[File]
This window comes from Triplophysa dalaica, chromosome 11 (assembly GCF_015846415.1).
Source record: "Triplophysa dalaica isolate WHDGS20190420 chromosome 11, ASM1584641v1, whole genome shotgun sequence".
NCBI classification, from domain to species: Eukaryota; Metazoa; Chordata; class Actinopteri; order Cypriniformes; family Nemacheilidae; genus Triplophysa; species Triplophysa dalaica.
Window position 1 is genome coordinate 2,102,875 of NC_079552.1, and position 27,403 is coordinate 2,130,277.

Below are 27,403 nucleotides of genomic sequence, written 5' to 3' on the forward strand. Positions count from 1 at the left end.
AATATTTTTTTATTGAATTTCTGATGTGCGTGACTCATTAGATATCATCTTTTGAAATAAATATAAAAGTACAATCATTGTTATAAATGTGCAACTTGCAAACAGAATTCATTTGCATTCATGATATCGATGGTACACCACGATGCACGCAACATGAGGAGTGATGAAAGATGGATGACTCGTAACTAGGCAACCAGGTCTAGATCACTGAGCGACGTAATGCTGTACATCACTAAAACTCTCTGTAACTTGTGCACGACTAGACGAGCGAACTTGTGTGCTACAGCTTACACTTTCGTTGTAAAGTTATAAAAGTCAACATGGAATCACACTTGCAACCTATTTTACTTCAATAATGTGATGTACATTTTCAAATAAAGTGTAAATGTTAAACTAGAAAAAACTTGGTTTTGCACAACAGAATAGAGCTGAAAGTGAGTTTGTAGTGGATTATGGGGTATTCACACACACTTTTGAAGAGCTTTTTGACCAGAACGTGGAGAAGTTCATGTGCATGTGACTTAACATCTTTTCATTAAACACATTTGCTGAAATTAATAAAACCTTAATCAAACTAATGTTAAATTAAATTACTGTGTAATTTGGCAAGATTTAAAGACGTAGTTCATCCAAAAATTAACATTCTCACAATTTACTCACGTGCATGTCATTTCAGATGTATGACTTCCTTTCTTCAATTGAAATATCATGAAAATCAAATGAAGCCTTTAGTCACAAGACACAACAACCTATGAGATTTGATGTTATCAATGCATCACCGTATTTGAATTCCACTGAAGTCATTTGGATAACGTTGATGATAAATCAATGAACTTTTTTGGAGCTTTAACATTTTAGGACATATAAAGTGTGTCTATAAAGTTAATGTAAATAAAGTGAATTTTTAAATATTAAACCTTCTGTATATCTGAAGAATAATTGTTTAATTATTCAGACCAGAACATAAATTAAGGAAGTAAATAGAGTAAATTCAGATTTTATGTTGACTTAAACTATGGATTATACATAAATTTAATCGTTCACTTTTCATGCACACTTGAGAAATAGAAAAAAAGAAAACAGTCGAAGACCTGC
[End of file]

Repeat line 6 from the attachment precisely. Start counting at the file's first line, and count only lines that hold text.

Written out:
AATATTTTTTTATTGAATTTCTGATGTGCGTGACTCATTAGATATCATCTTTTGAAATAAATATAAAAGTACAATCATTGTTATAAATGTGCAACTTGCAAACAGAATTCATTTGCATTCATGATATCGATGGTACACCACGATGCACGCAACATGAGGAGTGATGAAAGATGGATGACTCGTAACTAGGCAACCAGGTCTAGATCACTGAGCGACGTAATGCTGTACATCACTAAAACTCTCTGTAACTTGTGCACGACTAGACGAGCGAACTTGTGTGCTACAGCTTACACTTTCGTTGTAAAGTTATAAAAGTCAACATGGAATCACACTTGCAACCTATTTTACTTCAATAATGTGATGTACATTTTCAAATAAAGTGTAAATGTTAAACTAGAAAAAACTTGGTTTTGCACAACAGAATAGAGCTGAAAGTGAGTTTGTAGTGGATTATGGGGTATTCACACACACTTTTGAAGAGCTTTTTGACCAGAACGTGGAGAAGTTCATGTGCATGTGACTTAACATCTTTTCATTAAACACATTTGCTGAAATTAATAAAACCTTAATCAAACTAATGTTAAATTAAATTACTGTGTAATTTGGCAAGATTTAAAGACGTAGTTCATCCAAAAATTAACATTCTCACAATTTACTCACGTGCATGTCATTTCAGATGTATGACTTCCTTTCTTCAATTGAAATATCATGAAAATCAAATGAAGCCTTTAGTCACAAGACACAACAACCTATGAGATTTGATGTTATCAATGCATCACCGTATTTGAATTCCACTGAAGTCATTTGGATAACGTTGATGATAAATCAATGAACTTTTTTGGAGCTTTAACATTTTAGGACATATAAAGTGTGTCTATAAAGTTAATGTAAATAAAGTGAATTTTTAAATATTAAACCTTCTGTATATCTGAAGAATAATTGTTTAATTATTCAGACCAGAACATAAATTAAGGAAGTAAATAGAGTAAATTCAGATTTTATGTTGACTTAAACTATGGATTATACATAAATTTAATCGTTCACTTTTCATGCACACTTGAGAAATAGAAAAAAAGAAAACAGTCGAAGACCTGC